Day 6

Donald Trump's business holdings present an unprecedented potential for conflicts of interest

As a candidate, Donald Trump sat atop a sprawling business empire, one that's indebted to foreign banks, doing business in counties he will now influence as President and deeply affected by the tax code he will now have power to shape. Former elections enforcement official Ken Gross tries to unpack the web of potential conflicts of interest.
U.S. President-elect Donald Trump speaks to the press following a meeting at the Capitol in Washington, D.C. on November 10, 2016. (NICHOLAS KAMM/AFP/Getty Images)

by Brent Bambury (@notrexmurphy)

When Mitt Romney was running for President, he told the American people his personal wealth had a value of $250 million USD. Shortly after he made this disclosure, he agreed to put it all into a blind trust overseen by a federal official and to sell off any of his holdings "that are not fully compliant with federal disclosure and other rules."

The federal oversight of the trust was important. Romney was criticized for a trust he'd set up when he was Governor of Massachusetts because it was overseen by his personal lawyer and associate. A casual exchange of information seemed plausible. Romney needed to reassure the public that as President, his blind trust would be airtight.

Donald Trump is not taking that approach.

Two days after he won the election, Trump's lawyer Michael Cohen explained Trump would be putting his business and his assets in a blind trust controlled by his children Donald Jr., Ivanka and Eric.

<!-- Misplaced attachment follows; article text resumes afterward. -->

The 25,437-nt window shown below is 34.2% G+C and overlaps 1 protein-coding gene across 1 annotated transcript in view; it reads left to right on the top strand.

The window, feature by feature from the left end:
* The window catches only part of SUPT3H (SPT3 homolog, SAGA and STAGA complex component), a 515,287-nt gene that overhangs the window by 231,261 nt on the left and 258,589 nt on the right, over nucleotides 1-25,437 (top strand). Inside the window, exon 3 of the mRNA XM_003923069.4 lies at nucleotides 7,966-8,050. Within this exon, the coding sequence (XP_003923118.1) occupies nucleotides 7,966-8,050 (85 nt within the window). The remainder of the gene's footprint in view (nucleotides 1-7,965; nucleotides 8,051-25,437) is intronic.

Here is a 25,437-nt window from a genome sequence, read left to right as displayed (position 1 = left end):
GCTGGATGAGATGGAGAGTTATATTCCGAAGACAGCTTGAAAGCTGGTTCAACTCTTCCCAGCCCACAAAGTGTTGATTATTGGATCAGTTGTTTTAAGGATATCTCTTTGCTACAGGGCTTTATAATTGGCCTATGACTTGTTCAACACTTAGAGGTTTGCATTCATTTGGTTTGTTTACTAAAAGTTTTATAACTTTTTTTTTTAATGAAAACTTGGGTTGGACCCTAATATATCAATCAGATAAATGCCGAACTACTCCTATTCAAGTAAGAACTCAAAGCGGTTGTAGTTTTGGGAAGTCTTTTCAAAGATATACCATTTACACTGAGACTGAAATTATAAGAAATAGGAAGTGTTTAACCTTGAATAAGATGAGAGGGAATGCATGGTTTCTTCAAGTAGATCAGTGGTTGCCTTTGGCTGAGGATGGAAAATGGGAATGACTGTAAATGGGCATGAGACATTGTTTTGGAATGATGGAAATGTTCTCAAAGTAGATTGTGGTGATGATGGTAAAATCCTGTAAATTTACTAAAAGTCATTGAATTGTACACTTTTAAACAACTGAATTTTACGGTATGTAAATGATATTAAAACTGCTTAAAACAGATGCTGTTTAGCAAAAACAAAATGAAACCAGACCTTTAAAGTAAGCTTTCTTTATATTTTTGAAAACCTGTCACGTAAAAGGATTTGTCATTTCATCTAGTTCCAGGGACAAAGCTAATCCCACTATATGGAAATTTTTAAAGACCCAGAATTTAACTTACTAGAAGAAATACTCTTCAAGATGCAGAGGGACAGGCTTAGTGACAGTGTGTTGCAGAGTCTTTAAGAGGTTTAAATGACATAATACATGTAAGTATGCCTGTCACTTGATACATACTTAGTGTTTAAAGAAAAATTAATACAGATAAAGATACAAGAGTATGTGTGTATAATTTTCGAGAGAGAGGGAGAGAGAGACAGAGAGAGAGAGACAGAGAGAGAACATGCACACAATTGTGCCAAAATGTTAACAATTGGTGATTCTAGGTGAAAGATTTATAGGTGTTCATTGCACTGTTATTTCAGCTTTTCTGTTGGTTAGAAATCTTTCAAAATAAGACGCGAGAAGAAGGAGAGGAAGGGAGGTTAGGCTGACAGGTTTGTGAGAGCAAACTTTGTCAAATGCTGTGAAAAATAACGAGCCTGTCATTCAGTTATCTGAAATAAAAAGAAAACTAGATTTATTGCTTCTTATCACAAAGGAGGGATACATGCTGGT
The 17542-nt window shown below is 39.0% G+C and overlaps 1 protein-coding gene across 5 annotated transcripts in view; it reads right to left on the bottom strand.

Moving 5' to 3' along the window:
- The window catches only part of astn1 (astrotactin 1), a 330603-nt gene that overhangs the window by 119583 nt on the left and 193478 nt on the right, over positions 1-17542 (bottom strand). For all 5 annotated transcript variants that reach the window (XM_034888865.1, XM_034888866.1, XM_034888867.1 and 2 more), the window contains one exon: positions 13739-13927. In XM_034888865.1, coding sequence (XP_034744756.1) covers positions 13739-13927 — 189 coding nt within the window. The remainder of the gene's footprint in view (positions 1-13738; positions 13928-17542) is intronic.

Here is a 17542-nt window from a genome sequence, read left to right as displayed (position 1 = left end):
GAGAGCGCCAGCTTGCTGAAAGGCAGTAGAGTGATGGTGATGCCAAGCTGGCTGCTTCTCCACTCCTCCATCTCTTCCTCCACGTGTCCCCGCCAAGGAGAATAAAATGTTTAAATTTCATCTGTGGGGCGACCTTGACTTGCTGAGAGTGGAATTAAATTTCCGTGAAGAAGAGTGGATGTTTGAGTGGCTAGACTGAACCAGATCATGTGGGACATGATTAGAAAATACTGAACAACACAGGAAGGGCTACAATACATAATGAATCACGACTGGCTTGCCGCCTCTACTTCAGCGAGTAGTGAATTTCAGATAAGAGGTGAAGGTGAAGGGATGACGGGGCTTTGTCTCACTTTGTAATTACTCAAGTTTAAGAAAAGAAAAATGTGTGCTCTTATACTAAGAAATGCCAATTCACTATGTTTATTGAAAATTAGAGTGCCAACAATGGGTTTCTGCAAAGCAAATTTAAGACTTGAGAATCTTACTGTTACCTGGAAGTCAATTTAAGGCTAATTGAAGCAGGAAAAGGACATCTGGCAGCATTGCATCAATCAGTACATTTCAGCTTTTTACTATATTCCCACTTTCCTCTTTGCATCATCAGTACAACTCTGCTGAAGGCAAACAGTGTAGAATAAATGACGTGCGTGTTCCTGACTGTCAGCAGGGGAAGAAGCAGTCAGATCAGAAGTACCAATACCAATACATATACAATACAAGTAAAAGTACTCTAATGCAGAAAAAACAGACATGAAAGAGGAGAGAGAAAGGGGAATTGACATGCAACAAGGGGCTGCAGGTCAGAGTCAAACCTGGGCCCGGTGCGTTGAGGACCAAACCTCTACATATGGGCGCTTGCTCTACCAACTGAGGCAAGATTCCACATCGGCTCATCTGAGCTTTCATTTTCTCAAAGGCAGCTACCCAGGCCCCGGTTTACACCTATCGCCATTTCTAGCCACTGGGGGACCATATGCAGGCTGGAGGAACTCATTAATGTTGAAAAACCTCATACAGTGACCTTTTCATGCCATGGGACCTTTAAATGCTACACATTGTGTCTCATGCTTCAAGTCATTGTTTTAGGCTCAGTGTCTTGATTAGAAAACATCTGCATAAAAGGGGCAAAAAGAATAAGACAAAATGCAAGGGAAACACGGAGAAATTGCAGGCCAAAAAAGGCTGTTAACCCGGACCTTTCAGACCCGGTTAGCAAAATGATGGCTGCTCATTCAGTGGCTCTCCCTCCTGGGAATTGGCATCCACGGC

"They're really intelligent. They're really qualified," Cohen told CNN. "Everything will be done legally. He's not interested in the company anymore."

As a candidate, Donald Trump sat atop a sprawling business empire that's indebted to foreign banks, doing business in countries he will now influence as President and deeply affected by the tax code he will now have power to shape.


Not so blind

"I don't know what law he's referring to," said Kenneth Gross  in response to Cohen's statement.

Gross is a Washington lawyer and a leader in the field of ethics and election law. He joined me on CBC Day 6 to talk about the issues around America's business mogul President Elect.

Gross says there are problems with the blind trust proposed by Cohen on CNN.

"The only law for blind trusts that applies to the executive branch of the U.S. government is one that requires the executive branch official to have an independent trustee. And this is how it was done by prior presidents Ronald Reagan, George H.W. Bush, George W. Bush."

"And your children don't qualify as independent trustees."

You can't say, 'Here kids, run the property, we're good to go.'- Kenneth Gross

Trump can't be forced to comply

In fact, the law that mandates a blind trust with an independent trustee for members of the executive branch makes an exception for the President and Vice President.  When the Bushes and Reagan and Romney all complied with it, it was for their own protection and to gain the confidence of the public.

Trump is not legally compelled to do the same, and he apparently has no intention to.

I asked Gross why making his adult children his trustees would invalidate Trump's blind trust.